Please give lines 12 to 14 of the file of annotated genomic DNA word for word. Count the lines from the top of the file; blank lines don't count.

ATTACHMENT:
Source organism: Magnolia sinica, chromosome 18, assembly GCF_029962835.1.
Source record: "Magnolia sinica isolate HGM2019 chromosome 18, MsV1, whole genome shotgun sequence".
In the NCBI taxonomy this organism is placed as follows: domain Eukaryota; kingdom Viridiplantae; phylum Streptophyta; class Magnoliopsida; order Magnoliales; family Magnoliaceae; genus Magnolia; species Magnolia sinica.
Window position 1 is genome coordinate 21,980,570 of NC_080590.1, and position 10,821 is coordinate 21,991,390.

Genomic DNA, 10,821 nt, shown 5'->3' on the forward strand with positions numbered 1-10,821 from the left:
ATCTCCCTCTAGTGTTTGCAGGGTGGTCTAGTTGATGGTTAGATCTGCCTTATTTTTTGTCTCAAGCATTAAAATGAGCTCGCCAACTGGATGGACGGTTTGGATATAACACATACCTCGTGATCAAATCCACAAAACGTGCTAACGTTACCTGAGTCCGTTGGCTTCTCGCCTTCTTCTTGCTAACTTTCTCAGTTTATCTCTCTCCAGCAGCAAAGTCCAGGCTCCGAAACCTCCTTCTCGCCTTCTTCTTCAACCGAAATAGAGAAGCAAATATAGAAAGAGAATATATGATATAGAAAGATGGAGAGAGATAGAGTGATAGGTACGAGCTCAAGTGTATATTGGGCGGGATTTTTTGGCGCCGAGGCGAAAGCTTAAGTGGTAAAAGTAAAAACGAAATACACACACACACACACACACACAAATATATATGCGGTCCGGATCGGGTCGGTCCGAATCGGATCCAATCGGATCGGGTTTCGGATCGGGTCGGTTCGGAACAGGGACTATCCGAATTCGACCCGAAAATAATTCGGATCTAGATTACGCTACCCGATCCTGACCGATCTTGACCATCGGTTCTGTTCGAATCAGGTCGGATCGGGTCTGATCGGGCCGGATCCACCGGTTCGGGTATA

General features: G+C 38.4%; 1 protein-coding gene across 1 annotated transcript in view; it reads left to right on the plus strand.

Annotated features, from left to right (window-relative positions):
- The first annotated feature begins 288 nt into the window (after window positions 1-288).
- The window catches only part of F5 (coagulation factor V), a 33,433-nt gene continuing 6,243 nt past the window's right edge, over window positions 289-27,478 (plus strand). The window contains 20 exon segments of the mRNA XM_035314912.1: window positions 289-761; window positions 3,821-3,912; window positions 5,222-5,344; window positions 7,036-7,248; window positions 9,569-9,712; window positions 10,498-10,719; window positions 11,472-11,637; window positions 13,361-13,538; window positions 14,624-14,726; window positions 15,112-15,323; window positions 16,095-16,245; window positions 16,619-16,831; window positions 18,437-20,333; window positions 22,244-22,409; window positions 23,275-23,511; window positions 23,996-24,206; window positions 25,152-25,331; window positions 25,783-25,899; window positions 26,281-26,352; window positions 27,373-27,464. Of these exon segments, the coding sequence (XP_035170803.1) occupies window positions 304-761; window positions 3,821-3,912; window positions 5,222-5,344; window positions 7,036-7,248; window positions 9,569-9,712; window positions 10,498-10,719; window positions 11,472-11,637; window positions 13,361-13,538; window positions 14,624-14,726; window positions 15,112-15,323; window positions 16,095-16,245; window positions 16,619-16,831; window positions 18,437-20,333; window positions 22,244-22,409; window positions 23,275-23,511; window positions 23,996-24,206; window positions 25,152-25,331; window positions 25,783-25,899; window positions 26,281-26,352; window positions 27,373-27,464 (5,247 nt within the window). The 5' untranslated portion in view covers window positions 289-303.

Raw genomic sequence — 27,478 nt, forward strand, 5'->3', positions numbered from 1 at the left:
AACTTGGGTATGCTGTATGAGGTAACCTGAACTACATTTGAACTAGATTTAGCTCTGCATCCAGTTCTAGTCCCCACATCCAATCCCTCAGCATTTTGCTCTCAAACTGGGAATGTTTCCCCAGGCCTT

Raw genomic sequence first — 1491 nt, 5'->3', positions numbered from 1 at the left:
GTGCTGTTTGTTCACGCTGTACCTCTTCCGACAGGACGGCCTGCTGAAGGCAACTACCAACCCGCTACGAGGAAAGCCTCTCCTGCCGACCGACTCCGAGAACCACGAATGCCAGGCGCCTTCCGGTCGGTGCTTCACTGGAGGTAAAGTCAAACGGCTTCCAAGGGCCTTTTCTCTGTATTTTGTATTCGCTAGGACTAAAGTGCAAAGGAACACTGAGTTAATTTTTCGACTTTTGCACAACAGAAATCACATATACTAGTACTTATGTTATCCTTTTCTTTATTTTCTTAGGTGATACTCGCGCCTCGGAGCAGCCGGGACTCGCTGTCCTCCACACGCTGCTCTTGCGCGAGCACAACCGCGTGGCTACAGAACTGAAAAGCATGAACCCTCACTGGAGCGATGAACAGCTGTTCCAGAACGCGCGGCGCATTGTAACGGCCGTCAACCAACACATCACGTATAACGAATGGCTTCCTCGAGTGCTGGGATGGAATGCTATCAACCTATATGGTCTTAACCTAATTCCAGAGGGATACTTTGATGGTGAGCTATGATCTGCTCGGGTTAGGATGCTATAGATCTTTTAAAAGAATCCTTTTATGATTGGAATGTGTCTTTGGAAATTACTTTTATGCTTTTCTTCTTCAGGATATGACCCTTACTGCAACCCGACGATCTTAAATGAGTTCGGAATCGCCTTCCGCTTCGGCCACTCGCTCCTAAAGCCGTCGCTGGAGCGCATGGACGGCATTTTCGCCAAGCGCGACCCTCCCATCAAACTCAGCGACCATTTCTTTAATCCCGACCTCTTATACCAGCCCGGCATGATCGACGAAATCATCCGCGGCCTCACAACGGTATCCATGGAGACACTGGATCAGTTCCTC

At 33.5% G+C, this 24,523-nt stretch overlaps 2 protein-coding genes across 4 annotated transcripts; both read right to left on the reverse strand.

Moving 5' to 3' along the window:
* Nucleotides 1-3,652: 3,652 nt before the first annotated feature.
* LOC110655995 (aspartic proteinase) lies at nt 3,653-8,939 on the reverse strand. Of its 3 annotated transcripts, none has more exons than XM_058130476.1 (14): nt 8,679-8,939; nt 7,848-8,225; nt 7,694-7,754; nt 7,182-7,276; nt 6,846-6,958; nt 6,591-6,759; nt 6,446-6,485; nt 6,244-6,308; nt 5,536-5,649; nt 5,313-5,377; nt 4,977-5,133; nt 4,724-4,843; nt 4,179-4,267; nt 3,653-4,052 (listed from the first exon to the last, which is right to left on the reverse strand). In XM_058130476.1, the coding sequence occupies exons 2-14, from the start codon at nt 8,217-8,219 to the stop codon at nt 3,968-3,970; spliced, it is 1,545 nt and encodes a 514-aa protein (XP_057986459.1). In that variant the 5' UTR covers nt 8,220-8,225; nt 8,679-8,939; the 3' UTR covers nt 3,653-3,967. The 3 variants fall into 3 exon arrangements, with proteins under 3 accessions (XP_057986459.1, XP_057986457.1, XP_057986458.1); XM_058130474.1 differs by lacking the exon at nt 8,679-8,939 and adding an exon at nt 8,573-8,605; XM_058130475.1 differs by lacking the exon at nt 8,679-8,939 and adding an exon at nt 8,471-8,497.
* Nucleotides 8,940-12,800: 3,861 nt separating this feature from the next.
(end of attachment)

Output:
AACTTGGGTATGCTGTATGAGGTAACCTGAACTACATTTGAACTAGATTTAGCTCTGCATCCAGTTCTAGTCCCCACATCCAATCCCTCAGCATTTTGCTCTCAAACTGGGAATGTTTCCCCAGGCCTT

Raw genomic sequence first — 1491 nt, 5'->3', positions numbered from 1 at the left:
GTGCTGTTTGTTCACGCTGTACCTCTTCCGACAGGACGGCCTGCTGAAGGCAACTACCAACCCGCTACGAGGAAAGCCTCTCCTGCCGACCGACTCCGAGAACCACGAATGCCAGGCGCCTTCCGGTCGGTGCTTCACTGGAGGTAAAGTCAAACGGCTTCCAAGGGCCTTTTCTCTGTATTTTGTATTCGCTAGGACTAAAGTGCAAAGGAACACTGAGTTAATTTTTCGACTTTTGCACAACAGAAATCACATATACTAGTACTTATGTTATCCTTTTCTTTATTTTCTTAGGTGATACTCGCGCCTCGGAGCAGCCGGGACTCGCTGTCCTCCACACGCTGCTCTTGCGCGAGCACAACCGCGTGGCTACAGAACTGAAAAGCATGAACCCTCACTGGAGCGATGAACAGCTGTTCCAGAACGCGCGGCGCATTGTAACGGCCGTCAACCAACACATCACGTATAACGAATGGCTTCCTCGAGTGCTGGGATGGAATGCTATCAACCTATATGGTCTTAACCTAATTCCAGAGGGATACTTTGATGGTGAGCTATGATCTGCTCGGGTTAGGATGCTATAGATCTTTTAAAAGAATCCTTTTATGATTGGAATGTGTCTTTGGAAATTACTTTTATGCTTTTCTTCTTCAGGATATGACCCTTACTGCAACCCGACGATCTTAAATGAGTTCGGAATCGCCTTCCGCTTCGGCCACTCGCTCCTAAAGCCGTCGCTGGAGCGCATGGACGGCATTTTCGCCAAGCGCGACCCTCCCATCAAACTCAGCGACCATTTCTTTAATCCCGACCTCTTATACCAGCCCGGCATGATCGACGAAATCATCCGCGGCCTCACAACGGTATCCATGGAGACACTGGATCAGTTCCTC